19.8.03

HE WHO SELLS HIS PRODUCT FOR A LOWER PRICE KNOWS WHAT IT IS WORTH. Harley Sorensen must have had a bad weekend running errands: "The Curse of Bigness is what drives us nuts when we go shopping and can't find a salesperson. If we're lucky, we can find a cashier -- at the other end of a line of impatient customers. The stores are huge, but all the jobs have been dummied down so a few underpaid humanoids can handle them." Where to begin? Good, fast, cheap, pick any two? Stores deliberately keep the jobs simple so as to be able to hire anyone who walks in the door? Same stuff available at full-service stores with higher prices, or online, if you're willing to wait? Schools doing a lousy job with basic skills?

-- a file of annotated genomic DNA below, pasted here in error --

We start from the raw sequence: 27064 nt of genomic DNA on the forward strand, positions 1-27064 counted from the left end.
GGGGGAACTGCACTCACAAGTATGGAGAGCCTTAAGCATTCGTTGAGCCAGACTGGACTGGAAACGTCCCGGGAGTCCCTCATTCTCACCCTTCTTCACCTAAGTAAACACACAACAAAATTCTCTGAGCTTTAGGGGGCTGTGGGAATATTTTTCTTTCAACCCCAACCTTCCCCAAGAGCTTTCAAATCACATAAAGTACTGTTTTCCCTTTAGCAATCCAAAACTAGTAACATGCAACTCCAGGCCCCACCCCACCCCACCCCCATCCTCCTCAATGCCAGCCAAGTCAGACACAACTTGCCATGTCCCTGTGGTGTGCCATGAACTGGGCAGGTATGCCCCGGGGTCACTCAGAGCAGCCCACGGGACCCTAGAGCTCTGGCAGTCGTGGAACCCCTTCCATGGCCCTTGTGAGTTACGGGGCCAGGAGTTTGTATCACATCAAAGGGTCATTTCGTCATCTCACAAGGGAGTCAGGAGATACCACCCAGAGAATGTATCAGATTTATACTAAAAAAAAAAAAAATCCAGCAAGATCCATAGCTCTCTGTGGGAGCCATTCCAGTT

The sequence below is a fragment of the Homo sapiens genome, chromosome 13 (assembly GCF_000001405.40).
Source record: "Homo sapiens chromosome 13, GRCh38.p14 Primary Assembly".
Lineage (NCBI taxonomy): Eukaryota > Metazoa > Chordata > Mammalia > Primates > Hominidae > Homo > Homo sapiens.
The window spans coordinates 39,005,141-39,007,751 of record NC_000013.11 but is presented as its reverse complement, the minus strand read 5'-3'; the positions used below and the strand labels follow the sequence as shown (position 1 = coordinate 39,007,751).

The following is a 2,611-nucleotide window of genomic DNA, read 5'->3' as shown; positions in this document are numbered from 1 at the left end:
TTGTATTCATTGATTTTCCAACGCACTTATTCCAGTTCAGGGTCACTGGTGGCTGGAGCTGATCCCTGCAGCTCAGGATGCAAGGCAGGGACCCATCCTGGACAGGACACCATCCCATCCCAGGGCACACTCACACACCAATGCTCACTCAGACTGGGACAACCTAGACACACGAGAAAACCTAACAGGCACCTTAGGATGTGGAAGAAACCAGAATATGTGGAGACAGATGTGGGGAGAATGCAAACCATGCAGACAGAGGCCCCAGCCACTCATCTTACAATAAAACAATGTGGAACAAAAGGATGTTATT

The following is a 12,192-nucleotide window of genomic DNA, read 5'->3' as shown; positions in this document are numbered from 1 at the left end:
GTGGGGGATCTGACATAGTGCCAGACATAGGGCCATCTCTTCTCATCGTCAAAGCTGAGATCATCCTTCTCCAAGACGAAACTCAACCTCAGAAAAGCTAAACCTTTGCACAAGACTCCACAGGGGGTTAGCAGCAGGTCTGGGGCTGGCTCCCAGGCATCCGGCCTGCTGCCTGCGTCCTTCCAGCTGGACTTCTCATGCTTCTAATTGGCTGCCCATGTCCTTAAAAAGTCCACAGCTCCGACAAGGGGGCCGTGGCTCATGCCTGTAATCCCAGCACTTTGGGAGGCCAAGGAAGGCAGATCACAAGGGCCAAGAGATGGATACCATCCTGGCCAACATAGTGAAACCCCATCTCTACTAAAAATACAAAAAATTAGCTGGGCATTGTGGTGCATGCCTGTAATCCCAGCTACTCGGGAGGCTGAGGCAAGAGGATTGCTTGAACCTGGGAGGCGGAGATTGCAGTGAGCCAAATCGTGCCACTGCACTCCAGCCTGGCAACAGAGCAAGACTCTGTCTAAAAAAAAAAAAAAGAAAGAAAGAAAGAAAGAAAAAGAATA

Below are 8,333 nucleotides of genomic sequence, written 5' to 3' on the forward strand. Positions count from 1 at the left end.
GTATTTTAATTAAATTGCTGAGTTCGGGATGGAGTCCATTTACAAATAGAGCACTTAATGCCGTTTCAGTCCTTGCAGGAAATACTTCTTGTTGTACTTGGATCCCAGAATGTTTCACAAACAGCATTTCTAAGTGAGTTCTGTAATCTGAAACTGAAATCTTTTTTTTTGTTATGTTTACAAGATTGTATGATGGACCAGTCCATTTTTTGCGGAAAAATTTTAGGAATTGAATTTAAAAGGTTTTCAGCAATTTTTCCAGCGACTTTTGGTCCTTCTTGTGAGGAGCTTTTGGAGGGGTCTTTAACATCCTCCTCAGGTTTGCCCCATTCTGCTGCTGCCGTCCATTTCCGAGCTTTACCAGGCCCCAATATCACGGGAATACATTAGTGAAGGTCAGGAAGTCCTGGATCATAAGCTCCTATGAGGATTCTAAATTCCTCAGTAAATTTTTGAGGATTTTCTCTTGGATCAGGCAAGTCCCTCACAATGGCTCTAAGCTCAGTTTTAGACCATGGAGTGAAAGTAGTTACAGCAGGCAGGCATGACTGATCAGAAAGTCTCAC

Ol' Harley is on a roll, though: "Last week, the Curse of Bigness struck big time when the power went out in huge chunks of the United States and Canada. Not only were citizens unable to do anything about it but their local power companies were impotent, too. Decisions -- and repairs -- were made God knows where by God knows whom." You mean it was a miracle that the power came back on? Or were the technicians and engineers so clueless that nobody turned in a time slip for a breaker re-set or a power routing established? Wasn't this guy a Presidential speechwriter once?

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